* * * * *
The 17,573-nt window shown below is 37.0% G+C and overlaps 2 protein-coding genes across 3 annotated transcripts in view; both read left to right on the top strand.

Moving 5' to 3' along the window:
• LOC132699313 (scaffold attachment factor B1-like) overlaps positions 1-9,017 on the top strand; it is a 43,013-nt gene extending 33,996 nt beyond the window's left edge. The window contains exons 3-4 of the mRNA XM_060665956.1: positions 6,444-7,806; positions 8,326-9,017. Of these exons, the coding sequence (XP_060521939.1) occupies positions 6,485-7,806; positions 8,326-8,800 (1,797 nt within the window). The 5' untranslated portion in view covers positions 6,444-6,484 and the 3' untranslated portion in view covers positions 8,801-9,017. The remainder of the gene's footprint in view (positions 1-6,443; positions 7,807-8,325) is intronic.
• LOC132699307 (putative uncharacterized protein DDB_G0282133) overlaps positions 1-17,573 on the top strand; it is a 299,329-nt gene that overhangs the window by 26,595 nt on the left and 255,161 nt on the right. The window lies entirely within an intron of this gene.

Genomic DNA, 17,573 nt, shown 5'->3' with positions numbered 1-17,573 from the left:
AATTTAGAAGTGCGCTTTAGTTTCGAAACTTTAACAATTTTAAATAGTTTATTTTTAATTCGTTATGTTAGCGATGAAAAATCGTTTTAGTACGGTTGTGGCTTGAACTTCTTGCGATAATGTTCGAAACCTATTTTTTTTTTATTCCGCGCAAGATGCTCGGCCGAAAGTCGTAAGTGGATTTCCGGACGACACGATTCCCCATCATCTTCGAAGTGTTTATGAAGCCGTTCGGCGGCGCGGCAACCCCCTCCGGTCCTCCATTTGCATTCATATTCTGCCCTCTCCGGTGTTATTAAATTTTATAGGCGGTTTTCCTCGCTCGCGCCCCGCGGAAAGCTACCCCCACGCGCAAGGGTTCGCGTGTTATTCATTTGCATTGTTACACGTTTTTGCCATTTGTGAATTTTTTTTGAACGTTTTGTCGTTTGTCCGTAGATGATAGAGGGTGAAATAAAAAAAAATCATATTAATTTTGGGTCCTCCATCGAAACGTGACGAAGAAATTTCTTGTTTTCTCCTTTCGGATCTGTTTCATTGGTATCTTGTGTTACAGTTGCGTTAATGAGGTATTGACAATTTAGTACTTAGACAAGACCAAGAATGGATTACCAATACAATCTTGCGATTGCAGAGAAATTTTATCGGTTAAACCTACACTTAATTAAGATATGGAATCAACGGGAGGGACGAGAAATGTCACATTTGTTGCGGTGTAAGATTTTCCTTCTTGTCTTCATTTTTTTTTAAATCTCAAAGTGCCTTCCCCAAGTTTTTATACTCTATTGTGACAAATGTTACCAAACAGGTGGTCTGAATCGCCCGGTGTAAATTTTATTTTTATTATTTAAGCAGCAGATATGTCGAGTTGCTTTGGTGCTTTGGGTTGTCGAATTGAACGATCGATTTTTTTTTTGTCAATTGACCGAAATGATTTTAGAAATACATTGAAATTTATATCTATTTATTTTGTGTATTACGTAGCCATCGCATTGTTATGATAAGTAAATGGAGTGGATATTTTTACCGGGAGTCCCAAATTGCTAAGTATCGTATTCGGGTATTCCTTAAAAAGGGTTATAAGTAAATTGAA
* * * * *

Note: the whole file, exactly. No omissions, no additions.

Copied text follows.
The 17,573-nt window shown below is 37.0% G+C and overlaps 2 protein-coding genes across 3 annotated transcripts in view; both read left to right on the top strand.

Moving 5' to 3' along the window:
• LOC132699313 (scaffold attachment factor B1-like) overlaps positions 1-9,017 on the top strand; it is a 43,013-nt gene extending 33,996 nt beyond the window's left edge. The window contains exons 3-4 of the mRNA XM_060665956.1: positions 6,444-7,806; positions 8,326-9,017. Of these exons, the coding sequence (XP_060521939.1) occupies positions 6,485-7,806; positions 8,326-8,800 (1,797 nt within the window). The 5' untranslated portion in view covers positions 6,444-6,484 and the 3' untranslated portion in view covers positions 8,801-9,017. The remainder of the gene's footprint in view (positions 1-6,443; positions 7,807-8,325) is intronic.
• LOC132699307 (putative uncharacterized protein DDB_G0282133) overlaps positions 1-17,573 on the top strand; it is a 299,329-nt gene that overhangs the window by 26,595 nt on the left and 255,161 nt on the right. The window lies entirely within an intron of this gene.

Genomic DNA, 17,573 nt, shown 5'->3' with positions numbered 1-17,573 from the left:
AATTTAGAAGTGCGCTTTAGTTTCGAAACTTTAACAATTTTAAATAGTTTATTTTTAATTCGTTATGTTAGCGATGAAAAATCGTTTTAGTACGGTTGTGGCTTGAACTTCTTGCGATAATGTTCGAAACCTATTTTTTTTTTATTCCGCGCAAGATGCTCGGCCGAAAGTCGTAAGTGGATTTCCGGACGACACGATTCCCCATCATCTTCGAAGTGTTTATGAAGCCGTTCGGCGGCGCGGCAACCCCCTCCGGTCCTCCATTTGCATTCATATTCTGCCCTCTCCGGTGTTATTAAATTTTATAGGCGGTTTTCCTCGCTCGCGCCCCGCGGAAAGCTACCCCCACGCGCAAGGGTTCGCGTGTTATTCATTTGCATTGTTACACGTTTTTGCCATTTGTGAATTTTTTTTGAACGTTTTGTCGTTTGTCCGTAGATGATAGAGGGTGAAATAAAAAAAAATCATATTAATTTTGGGTCCTCCATCGAAACGTGACGAAGAAATTTCTTGTTTTCTCCTTTCGGATCTGTTTCATTGGTATCTTGTGTTACAGTTGCGTTAATGAGGTATTGACAATTTAGTACTTAGACAAGACCAAGAATGGATTACCAATACAATCTTGCGATTGCAGAGAAATTTTATCGGTTAAACCTACACTTAATTAAGATATGGAATCAACGGGAGGGACGAGAAATGTCACATTTGTTGCGGTGTAAGATTTTCCTTCTTGTCTTCATTTTTTTTTAAATCTCAAAGTGCCTTCCCCAAGTTTTTATACTCTATTGTGACAAATGTTACCAAACAGGTGGTCTGAATCGCCCGGTGTAAATTTTATTTTTATTATTTAAGCAGCAGATATGTCGAGTTGCTTTGGTGCTTTGGGTTGTCGAATTGAACGATCGATTTTTTTTTTGTCAATTGACCGAAATGATTTTAGAAATACATTGAAATTTATATCTATTTATTTTGTGTATTACGTAGCCATCGCATTGTTATGATAAGTAAATGGAGTGGATATTTTTACCGGGAGTCCCAAATTGCTAAGTATCGTATTCGGGTATTCCTTAAAAAGGGTTATAAGTAAATTGAA